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HR will increasingly be a quantified sport. The core notion will be that the workplace needs to know you.

The cognoscenti are beginning to show their Google glass. Oracle has a major wearables/fitness project in the labs. Sensors are shrinking while iPhones are becoming tricorders.

Social media delivers an uneven flood of insight and information. Some people use it well, some badly and many don’t use it much at all. Still, that data is available to help us understand the workforce and their capabilities.

The labor supply is reasonably well understood. Reasonably means that it’s possible to get a clear set of directional information. It also means that there is no precise answer. What’s available is useful for informing a decision. We can tell, more or less, how many of a certain type of worker is available in a given city.

Labor demand is clearer still. It’s possible to see all (or nearly all) of the jobs that have reqs. Any number of the job boards offer a good look into the question. Labor demand is the total of people who are employed in a specific job plus the requirements for additional workers.

It’s now possible to see the competition. Not long ago, it was reasonable (there’s that word again) to assume that your competition for a certain type of worker was other people in your industry. As jobs become increasingly technical, labor competition crosses industry lines.

You can assemble much of a training curriculum by acquiring You Tube links and vetting the content. This Khan Academy approach to training emphasizes short, easy to swallow course nuggets. The job of the Learning Department is to create a framework that organizes the pieces. Gone are the build your own school days. Today, the operative model is fill in the courses with publicly available stuff.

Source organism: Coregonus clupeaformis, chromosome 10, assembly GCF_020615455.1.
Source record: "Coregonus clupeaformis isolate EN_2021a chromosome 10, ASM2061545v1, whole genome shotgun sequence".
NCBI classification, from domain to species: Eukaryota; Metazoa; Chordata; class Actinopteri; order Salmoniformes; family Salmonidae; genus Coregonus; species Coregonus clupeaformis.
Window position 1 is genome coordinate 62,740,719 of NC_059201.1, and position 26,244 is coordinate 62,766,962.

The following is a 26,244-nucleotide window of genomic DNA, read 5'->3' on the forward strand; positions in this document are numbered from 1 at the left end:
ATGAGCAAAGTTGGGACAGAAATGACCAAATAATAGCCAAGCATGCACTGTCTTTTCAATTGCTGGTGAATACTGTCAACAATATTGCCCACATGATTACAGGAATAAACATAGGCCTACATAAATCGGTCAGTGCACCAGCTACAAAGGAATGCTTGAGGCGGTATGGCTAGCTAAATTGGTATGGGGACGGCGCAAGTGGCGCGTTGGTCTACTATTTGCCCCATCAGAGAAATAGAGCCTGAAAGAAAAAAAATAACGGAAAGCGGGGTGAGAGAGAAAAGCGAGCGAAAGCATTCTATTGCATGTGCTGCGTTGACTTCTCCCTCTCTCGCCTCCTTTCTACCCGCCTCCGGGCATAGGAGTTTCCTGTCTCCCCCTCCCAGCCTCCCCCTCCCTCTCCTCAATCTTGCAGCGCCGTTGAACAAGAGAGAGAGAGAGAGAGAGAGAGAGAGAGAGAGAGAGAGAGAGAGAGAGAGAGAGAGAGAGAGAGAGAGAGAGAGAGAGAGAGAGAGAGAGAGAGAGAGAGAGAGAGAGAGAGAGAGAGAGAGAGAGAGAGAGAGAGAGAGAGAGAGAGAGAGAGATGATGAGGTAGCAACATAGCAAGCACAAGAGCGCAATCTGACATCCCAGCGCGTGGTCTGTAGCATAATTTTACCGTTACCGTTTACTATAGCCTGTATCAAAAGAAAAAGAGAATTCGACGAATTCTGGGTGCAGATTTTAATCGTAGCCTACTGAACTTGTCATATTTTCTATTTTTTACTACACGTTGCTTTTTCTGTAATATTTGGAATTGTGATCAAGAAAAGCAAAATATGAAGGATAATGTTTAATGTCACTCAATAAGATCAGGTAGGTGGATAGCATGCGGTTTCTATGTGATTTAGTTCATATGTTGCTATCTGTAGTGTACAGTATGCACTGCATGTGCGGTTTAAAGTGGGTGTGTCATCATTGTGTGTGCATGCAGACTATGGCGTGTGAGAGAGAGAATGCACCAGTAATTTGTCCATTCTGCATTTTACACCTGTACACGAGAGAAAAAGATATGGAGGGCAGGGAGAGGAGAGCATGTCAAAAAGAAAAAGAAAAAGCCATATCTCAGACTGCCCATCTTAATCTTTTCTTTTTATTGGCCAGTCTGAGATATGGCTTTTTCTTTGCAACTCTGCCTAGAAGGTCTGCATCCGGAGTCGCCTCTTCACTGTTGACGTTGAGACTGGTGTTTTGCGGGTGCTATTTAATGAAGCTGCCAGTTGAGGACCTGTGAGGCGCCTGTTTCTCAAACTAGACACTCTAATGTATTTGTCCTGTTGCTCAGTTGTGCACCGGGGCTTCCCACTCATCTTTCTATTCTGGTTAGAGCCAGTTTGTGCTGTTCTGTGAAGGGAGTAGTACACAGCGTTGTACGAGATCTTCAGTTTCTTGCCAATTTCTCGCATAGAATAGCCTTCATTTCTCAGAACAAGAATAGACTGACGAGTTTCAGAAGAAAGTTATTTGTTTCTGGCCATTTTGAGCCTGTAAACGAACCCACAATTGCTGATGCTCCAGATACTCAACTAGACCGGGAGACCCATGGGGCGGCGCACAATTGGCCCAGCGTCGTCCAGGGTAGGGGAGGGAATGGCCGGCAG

Old school performance management is a combination of a popularity contest and a method for distributing the raise pool. It’s becoming a gateway to training. The notion that some people are 5s all of the time is the single best indicator that the system is over politicized. Real people get sick, have children, get married, get divorced, go to funerals, burn out. Great performance from a great employee varies as these life events expose themselves.

Case management tools are making it possible to quantify the work of HR. By tracking and following each question with a trouble ticket, the department is beginning to collect real data on its work and performance. Five years from now, we’ll look back and wonder why we didn’t organize HR around trouble tickets from the beginning.

There’s going to be a sustained kerfuffle about whether or not data collected about employees is covered by HIPAA. Employers are going to want more and more information from and about their workers as they start personalizing work. It’s hard to say whether or not a given piece of data about a person is medical information. The lawyerly types (who are compensated by the hour and love to muddy the waters) will argue that every physical measurement is medical data. Ultimately, employers will favor employees who voluntarily agree to let themselves be measured.

Like most privacy issues, there’s a relationship between the depth of insight your tailor has and the ultimate fit of the suit. As it becomes increasingly possible to understand members of the workforce as a flow of data, employers will want to harvest that data. While there will certainly be some stupidity, most employers will want the data to improve productivity.

That means that HR will increasingly be a quantified sport. The core notion will be that the workplace needs to know you. Expect to hear the phrase “the workplace that knows its employees better than it knows its customers”.

It doesn’t stop with internal HR navel-gazing. HR can become the center of wisdom about new technologies and the market forces that shape the workforce. The 21st Century’s great companies will have HR-like functions that give employees decision making insight when and where they need it. They’ll only get there if they can quantify their people.



 
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Marc Effron, HRExaminer Editorial Advisory Board
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"We need far more offerings of original thought then we do evaluative comments about what others think. " - Marc Effron

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